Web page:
Dance of death: FACT/SF’s festive and funereal 10th anniversary

By Claudia Bauer

September 1, 2018, PUBLISHED BY IN DANCE

Elation, frustration, wonder, befuddlement – one experiences a full spectrum of thoughts and feelings at a FACT/SF performance. Founded by Charles Slender-White in 2008, the company’s oeuvre spans more than 30 works, from 2010’s intimate, intensely theatrical Consumption Series to 2016’s (dis)integration, an immersive dance/lecture exploring displacement and Roma heritage, and 2017’s wondrous Platform, a meticulously twinned duet for Slender-White and Liane Burns. For its 10th anniversary, FACT/SF will premiere the immersive ensemble work death at CounterPulse.

FACT/SF’s horizons are far-reaching. The company has done tours and residencies in Russia and Eastern Europe – after death, they head off for Bulgaria, Serbia, Croatia and Macedonia – and Slender-White created the commissioning program JuMP (Just Make a Piece), the West Coast touring endeavor PORT (Peer Organized Regional Touring) and this August’s Summer Dance Festival.

Founding company member Catherine Newman and Slender-White met in 2003 at U.C. Berkeley, where he double-majored in English literature and dance and performance studies, and she studied dance while earning her PhD in mechanical engineering. We sat down in his CounterPulse office, and they reflected on a decade of ups, downs and dances.

Two dancers sitting in chairs one standing on top, all wearing white "A-Line" Shirts and white briefs, looking at red balloon across the room
FACT/SF in What She Taught Me photo by Tawnee Kendall

Claudia Bauer: The first piece of yours I saw was The Consumption Series at Mama Calizo’s Voice Factory, in 2010. Since then, whatever you do, I’m curious. I don’t always like it, but I’m always curious. More often than not, I love it.

Charles Slender-White: I love all my little dance babies, but The Consumption Series was so wild. That was such a wild space to work in. They were like, “Here’s the keys. You want to paint the floor? You want to figure out how to use the freight elevator? Go for it.” It was such a wonderful sense of possibility. And we were all a lot younger, and that critical lens that tells you something might not be a great choice wasn’t developed yet. It allowed us to make a lot of choices that, if I had to make that piece now –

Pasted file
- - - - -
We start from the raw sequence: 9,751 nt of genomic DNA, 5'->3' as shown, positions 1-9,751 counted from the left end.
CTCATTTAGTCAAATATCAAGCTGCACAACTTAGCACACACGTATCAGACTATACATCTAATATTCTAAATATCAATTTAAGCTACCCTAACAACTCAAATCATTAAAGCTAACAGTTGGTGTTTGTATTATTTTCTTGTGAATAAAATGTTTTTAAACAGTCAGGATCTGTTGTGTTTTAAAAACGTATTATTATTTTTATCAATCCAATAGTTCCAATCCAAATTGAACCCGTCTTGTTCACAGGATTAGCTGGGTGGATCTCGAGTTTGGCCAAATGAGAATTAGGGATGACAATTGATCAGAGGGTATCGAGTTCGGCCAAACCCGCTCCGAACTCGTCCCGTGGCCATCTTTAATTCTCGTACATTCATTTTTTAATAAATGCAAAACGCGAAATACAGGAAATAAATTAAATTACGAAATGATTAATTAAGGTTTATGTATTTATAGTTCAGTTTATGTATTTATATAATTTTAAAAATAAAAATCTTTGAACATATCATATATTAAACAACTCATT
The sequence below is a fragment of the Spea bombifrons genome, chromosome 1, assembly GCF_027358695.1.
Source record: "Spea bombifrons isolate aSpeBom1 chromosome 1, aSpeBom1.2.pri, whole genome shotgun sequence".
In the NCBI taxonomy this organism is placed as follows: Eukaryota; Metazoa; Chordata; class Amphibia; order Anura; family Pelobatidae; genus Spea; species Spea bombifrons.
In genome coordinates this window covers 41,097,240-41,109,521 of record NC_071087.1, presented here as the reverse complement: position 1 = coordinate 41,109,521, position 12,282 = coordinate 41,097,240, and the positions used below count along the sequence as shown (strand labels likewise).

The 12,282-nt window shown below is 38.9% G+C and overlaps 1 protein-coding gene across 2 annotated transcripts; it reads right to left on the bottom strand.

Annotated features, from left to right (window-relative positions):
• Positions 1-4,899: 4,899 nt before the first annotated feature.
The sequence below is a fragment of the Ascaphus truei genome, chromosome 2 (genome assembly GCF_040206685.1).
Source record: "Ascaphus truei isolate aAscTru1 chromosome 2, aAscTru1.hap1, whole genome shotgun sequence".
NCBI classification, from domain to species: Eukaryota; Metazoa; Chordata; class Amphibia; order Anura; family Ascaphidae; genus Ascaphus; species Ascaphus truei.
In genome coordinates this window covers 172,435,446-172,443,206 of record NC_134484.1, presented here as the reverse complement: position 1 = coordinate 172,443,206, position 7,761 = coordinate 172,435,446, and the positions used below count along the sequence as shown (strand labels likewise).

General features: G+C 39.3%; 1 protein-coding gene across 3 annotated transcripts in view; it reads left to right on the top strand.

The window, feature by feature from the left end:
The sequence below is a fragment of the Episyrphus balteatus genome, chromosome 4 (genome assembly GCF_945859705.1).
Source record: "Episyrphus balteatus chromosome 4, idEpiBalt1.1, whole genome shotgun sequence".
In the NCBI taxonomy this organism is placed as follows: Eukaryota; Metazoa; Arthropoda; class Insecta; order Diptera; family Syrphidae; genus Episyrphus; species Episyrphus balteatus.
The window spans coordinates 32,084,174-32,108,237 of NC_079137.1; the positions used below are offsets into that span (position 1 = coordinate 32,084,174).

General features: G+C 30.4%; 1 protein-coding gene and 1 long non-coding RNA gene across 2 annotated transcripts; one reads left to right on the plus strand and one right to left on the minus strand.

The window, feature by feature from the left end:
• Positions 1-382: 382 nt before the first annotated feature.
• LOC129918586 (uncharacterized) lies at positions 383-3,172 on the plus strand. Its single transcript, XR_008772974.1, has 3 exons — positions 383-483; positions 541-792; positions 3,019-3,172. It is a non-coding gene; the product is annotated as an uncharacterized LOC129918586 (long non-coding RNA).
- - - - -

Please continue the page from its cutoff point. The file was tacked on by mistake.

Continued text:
Catherine Newman: It would be much different.

CSW: I’m not going to say more conservative, but probably a little less wild.

CB: Because you’re on to different things? Or because you know now what you didn’t know then?

CSW: The questions that we were asking in The Consumption Series, I’m not as curious about those things. I wasn’t concerned with the through-line; I didn’t really care. I cared about an energetic arc. Parts of it were much more imagistic than the work that we’ve made since then. Like the first 7 minutes was us dancing around with buckets on our heads. We couldn’t see anything, and we each had to turn off a light and then go into the freight elevator. If someone got lost and couldn’t find their light, then the other three in the elevator just had to wait.

CB: Did that happen?

CSW: Yeah!

CN: What comes from that piece was this really significant patience that we developed with each other. Like, “I did not mean to go 180 in the wrong direction, but the options are: I give up and take the bucket off my head, or I do my best to figure it out.” That really established a foundation of trust and a way of working that has propagated itself through the 10 years.

CSW: In those early, early years, we were figuring out how to not just create the space for that to happen: we are going to feel that anxiety inside, and we are going to feel like our colleagues should hurry the fuck up because the piece needs to move on, and we are just going to sit in that discomfort until it gets resolved. And we’re going to trust that the audience is capable of sitting with us.

CN: One of the things that I’m really proud of is our unique audience. Not just because they’re really committed to us, but they’re also really diverse, and that means a lot to me. What it feels like to me is that our audience gets to bring their whole self to the show. That makes me happy.

CB: The integrity of the creation process is what interests you.

CSW: It’s always a bit strange when we start a process, because people want to know what it is, how long it’s going to be. Even with death – is it optimistic, is it pessimistic, do we die and go to heaven? And when I tell people I don’t know the answer, it’s often disappointing to the person I’m talking to. By the time we get something onstage, there’s often a point of view that materializes.

CN: It’s true that a point of view comes out, but it never feels to me like “this dance is on death.” It’s like, “Here’s some portion of how I feel about things, right now, at this stage in my life.”

CB: FACT/SF works are mentally and physically intense – the dancers’ focus and energy make it exhilarating to watch.